Timm's 2018/2019 Medical Expenses

In February 2011 at a routine checkup Timm’s doctor discovered a hard mass in Timm's abdomen that turned out to be a massive retinal peritoneal sarcoma. This rare, very aggressive cancer required aggressive treatment: a compound resection, which is a radical surgery with huge margins. Timm lost not only the tumor but a kidney, an adrenal gland, part of his large intestine and his small intestine, muscle tissue, and tissue on his aorta. A week later Timm underwent emergency surgery to drain septic fluid. Once he was well enough he went through radiation and one of the toughest 6-cycle chemotherapies there is.

After this treatment ordeal Timm appeared to remain cancer-free for nearly 5 years: All CT scans came back clear, showing no evidence of cancer. In 2016, at what Timm expected to be his final visit with the oncologist, where he would receive a clean bill of health—what Timm calls his “get out of jail free card”—the doctor instead reported that two “spots” had been found. Six months, several CTs, a biopsy, and a PET scan later, one of the spots was found to be sarcoma. 

The October 2016 surgery in Denver to remove this small tumor was expected to be straightforward and curative. Instead, we experienced a month-long surgical ordeal. The surgery required much larger margins than expected, taking additional sections of intestine, as well as the tip of Timm's spleen. All the tissue samples removed and tested came back as sarcoma, even the tissue that the surgeon thought looked normal. This despite years of clear CTs, and PET scan that showed no evidence that the cancer had spread beyond the small tumor. In addition, because of extensive radiation damage from Timm's 2011 treatment, the surgeon had trouble working with the many adhesions he encountered throughout Timm’s abdomen. After being sent home about a week after the initial October 7 surgery, and spending nearly a week recovering at home, Timm ended up in our local emergency room with a leaking incision. He was sent back to Denver where he eventually required additional surgery to repair the leaking bowel. Because of all the swelling and inflammation in the bowel, the surgeon had to give Timm a colostomy, and for the time being at least, Timm would have to live with a colostomy bag.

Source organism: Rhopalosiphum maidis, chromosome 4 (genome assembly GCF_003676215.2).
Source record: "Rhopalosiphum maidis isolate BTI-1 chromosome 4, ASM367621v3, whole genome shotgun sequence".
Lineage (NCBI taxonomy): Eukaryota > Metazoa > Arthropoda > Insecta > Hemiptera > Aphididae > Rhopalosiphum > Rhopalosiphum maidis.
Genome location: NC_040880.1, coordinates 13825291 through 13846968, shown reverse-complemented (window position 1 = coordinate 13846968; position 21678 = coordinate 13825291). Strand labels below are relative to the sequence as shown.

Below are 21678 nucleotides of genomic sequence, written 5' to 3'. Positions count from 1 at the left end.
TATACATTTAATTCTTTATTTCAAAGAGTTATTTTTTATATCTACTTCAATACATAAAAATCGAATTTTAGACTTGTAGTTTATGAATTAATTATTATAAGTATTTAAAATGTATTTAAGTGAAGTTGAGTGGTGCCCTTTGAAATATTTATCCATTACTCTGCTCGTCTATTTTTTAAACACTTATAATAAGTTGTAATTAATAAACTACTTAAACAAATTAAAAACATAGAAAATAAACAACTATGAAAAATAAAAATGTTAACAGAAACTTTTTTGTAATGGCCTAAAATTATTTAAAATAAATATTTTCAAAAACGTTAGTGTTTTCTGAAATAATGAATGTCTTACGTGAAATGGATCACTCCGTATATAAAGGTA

As a result of this monthlong ordeal, which took up most of October and extended into November, Timm lost over 20 pounds. He had surgical wounds that took a great deal of time to heal. Over the months of November and December he slowly regained weight and strength, thanks to the help of friends and family who came out to cook and help. During this time we visited the oncologist to formulate a plan of treatment.
The sarcoma was high grade, and could not be treated with further surgery, nor was there any treatment deemed curative. However, during the time that Timm was in the hospital, the FDA had approved a new treatment for soft-tissue sarcoma, the only drug in years to significantly improve what they call “survivability” in sarcoma patients. The drug Lartruvo, which is administered in combination with the chemo drug Doxorubicin, targets the growth factor in cancer cells (called PDGFR). Timm started this treatment in January 2017. Treatment was working until early 2018, when a new tumor was found near Timm’s heart. This tumor grew over 300% over the next a couple months, so Timm's oncologist determined that the Lartruvo was no longer effective, and referred him to a clinical drug trial at Sarah Cannon Research Institute in Denver.